Expert Insights

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23rd May 2016

What makes a good dentist for somebody with a learning disability?

When I moved house I registered with a new dentist. I asked if they treated people with learning disabilities. The receptionist told me that they did so I made an appointment.

Before the dentist started looking at my teeth, I asked her if she knew what it meant when I raised my hand. She said she didn’t. I explained that this is a signal I used with my old dentist. If I needed her to stop what she was doing and let me take a break, I would put my hand up. Although she agreed, she ignored me when I raised my hand and carried on working. I started finding going to the dentist very stressful.

I would give this dentist 3 out of ten.

In the end, I stopped going and went back to my old dentist, even though it is much further away from where I live. This dentist is really good.

The reception staff are very friendly. When I get any paperwork, they explain what it says to me.

The dentist goes slowly and explains what he is going to do before he does it. When I had to have a brace, I needed to put horrible plasticine stuff in my mouth. The dentist explained to me what it was going to taste like so I was prepared.

As I said earlier, we have a signal for “please stop.” When I put up my hand he stops what he is doing and we have a little break. The appointment is never rushed, we do it at a pace I am comfortable with.

The dentist is very good at communicating with me and giving me advice about how to look after my teeth. He took the time to watch how I brushed my teeth and tell me what I was doing wrong. He gave me a timer so I would brush my teeth for the right amount of time. Before, I didn’t brush them for long enough.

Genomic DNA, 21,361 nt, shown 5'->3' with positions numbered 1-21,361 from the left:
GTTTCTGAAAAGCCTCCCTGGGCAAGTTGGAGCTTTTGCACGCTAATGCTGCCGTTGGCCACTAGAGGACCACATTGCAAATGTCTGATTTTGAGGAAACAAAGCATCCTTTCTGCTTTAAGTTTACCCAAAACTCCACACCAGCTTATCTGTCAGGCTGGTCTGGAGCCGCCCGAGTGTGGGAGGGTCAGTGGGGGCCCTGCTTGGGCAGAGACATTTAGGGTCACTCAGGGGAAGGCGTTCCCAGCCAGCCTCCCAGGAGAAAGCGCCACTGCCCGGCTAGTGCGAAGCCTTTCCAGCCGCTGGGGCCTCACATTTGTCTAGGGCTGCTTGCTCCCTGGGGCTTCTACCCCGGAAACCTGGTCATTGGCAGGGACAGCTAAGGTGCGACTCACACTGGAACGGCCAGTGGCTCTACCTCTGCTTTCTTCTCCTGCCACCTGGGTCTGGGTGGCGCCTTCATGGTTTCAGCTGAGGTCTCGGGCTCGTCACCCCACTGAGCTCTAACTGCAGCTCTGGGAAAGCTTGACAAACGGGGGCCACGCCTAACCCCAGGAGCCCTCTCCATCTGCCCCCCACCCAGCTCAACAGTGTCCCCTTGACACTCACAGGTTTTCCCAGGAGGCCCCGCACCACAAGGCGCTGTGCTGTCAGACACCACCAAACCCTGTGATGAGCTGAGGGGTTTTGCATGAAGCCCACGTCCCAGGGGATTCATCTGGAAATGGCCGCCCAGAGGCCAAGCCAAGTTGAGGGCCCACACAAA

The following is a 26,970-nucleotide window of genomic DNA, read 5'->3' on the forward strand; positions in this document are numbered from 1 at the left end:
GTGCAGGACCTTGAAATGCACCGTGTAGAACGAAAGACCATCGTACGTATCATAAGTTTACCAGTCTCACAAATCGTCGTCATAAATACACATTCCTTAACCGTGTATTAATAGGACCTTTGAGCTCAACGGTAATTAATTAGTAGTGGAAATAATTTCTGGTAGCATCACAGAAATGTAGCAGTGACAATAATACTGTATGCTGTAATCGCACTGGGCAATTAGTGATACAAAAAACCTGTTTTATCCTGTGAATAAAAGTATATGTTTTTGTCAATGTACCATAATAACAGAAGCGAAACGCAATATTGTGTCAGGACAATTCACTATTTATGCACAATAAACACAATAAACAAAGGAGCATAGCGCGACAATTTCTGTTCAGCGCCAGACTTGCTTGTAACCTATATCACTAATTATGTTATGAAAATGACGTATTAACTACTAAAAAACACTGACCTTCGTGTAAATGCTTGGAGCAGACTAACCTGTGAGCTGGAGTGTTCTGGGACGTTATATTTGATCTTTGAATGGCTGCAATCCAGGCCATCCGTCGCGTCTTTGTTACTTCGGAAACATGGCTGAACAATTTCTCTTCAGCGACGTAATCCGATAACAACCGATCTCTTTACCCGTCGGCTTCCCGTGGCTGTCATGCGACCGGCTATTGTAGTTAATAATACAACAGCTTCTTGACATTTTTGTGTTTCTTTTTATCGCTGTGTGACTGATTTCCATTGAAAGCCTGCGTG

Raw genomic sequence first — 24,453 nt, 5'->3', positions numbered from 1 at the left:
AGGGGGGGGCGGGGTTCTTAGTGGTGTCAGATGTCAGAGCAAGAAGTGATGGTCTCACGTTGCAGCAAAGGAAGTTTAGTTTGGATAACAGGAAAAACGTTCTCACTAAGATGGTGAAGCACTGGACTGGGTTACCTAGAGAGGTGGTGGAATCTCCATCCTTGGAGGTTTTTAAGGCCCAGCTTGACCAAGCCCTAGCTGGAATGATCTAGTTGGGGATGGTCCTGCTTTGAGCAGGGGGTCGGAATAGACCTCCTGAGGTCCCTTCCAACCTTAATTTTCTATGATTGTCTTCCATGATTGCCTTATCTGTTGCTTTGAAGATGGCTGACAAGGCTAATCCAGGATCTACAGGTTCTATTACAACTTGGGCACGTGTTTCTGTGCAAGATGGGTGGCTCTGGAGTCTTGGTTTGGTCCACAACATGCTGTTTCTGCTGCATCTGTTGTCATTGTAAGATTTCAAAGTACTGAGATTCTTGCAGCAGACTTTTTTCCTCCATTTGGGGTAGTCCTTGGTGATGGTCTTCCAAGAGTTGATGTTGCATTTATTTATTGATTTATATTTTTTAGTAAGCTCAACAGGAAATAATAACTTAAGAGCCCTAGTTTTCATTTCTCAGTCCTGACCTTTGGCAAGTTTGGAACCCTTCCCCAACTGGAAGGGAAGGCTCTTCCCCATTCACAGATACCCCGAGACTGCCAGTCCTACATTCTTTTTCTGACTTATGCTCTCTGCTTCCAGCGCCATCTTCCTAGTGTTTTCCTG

I would give this dentist 10 out of 10!

*All information is correct at the time of publishing. Use of this material is subject to your acceptance of our terms and conditions.

Paul Scarrott

My Life My Choice Expert

I have a learning disability. I live a fairly independent life and care for my wife who also has a learning disability. I went to special schools when I was growing up and have been on disability related benefits for most of my adult life. I have been a trustee of My Life My Choice since 2009. I led the My Life My Choice campaigns that challenged the treatment of people with learning disabilities in Winterbourne view, and the Justice for LB campaign about a young Oxford man with learning disabilities, Connor Sparrowhawk, who died a preventable death whilst being “cared” for by Southern Health at Slade House, Oxford. I have a good knowledge of best practice in health and social care settings. I am an expert by experience for the NHS care and treatment reviews, and have carried out a number of inspections since 2014. I was an expert by experience for CQC between 2008 and 2012. I have also trained Health and Social Care students at Oxford Brookes University. I am very involved in my local community. I have served on the Thames Valley Police Independent Advisory Group since 2011. I serve on focus groups for Oxford University Hospitals NHS Trust to help improve services for people with learning disabilities. I won the Oxfordshire Volunteer of the Year Award 2011 for my work with Oxfordshire County Council in helping them to improve services through many consultations and focus groups.

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